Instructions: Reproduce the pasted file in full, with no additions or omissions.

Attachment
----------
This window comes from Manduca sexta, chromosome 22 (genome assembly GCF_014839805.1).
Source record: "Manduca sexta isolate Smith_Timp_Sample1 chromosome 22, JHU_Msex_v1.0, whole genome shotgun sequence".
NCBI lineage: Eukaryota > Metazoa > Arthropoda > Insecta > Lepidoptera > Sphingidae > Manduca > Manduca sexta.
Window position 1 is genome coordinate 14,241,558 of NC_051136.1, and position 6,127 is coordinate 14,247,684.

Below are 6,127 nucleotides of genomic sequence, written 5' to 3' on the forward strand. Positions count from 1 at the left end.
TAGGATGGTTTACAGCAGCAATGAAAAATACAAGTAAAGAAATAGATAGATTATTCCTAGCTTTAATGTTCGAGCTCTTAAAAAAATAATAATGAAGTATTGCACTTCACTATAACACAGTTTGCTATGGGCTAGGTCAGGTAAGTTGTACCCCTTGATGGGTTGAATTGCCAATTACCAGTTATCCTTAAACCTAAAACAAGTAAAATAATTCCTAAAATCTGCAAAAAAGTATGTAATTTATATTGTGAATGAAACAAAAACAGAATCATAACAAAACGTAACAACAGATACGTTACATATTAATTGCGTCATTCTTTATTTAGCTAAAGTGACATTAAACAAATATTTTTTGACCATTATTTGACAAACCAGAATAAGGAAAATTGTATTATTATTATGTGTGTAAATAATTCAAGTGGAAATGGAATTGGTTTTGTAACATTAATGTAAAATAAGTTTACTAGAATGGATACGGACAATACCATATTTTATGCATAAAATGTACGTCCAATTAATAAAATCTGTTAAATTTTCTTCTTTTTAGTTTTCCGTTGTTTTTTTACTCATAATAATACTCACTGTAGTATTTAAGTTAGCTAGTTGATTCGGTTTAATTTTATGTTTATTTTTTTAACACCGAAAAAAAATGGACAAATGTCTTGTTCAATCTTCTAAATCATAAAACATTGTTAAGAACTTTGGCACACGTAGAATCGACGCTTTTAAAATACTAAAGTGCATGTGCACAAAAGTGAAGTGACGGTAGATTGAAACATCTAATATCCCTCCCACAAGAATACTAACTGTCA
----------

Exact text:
This window comes from Manduca sexta, chromosome 22 (genome assembly GCF_014839805.1).
Source record: "Manduca sexta isolate Smith_Timp_Sample1 chromosome 22, JHU_Msex_v1.0, whole genome shotgun sequence".
NCBI lineage: Eukaryota > Metazoa > Arthropoda > Insecta > Lepidoptera > Sphingidae > Manduca > Manduca sexta.
Window position 1 is genome coordinate 14,241,558 of NC_051136.1, and position 6,127 is coordinate 14,247,684.

Below are 6,127 nucleotides of genomic sequence, written 5' to 3' on the forward strand. Positions count from 1 at the left end.
TAGGATGGTTTACAGCAGCAATGAAAAATACAAGTAAAGAAATAGATAGATTATTCCTAGCTTTAATGTTCGAGCTCTTAAAAAAATAATAATGAAGTATTGCACTTCACTATAACACAGTTTGCTATGGGCTAGGTCAGGTAAGTTGTACCCCTTGATGGGTTGAATTGCCAATTACCAGTTATCCTTAAACCTAAAACAAGTAAAATAATTCCTAAAATCTGCAAAAAAGTATGTAATTTATATTGTGAATGAAACAAAAACAGAATCATAACAAAACGTAACAACAGATACGTTACATATTAATTGCGTCATTCTTTATTTAGCTAAAGTGACATTAAACAAATATTTTTTGACCATTATTTGACAAACCAGAATAAGGAAAATTGTATTATTATTATGTGTGTAAATAATTCAAGTGGAAATGGAATTGGTTTTGTAACATTAATGTAAAATAAGTTTACTAGAATGGATACGGACAATACCATATTTTATGCATAAAATGTACGTCCAATTAATAAAATCTGTTAAATTTTCTTCTTTTTAGTTTTCCGTTGTTTTTTTACTCATAATAATACTCACTGTAGTATTTAAGTTAGCTAGTTGATTCGGTTTAATTTTATGTTTATTTTTTTAACACCGAAAAAAAATGGACAAATGTCTTGTTCAATCTTCTAAATCATAAAACATTGTTAAGAACTTTGGCACACGTAGAATCGACGCTTTTAAAATACTAAAGTGCATGTGCACAAAAGTGAAGTGACGGTAGATTGAAACATCTAATATCCCTCCCACAAGAATACTAACTGTCA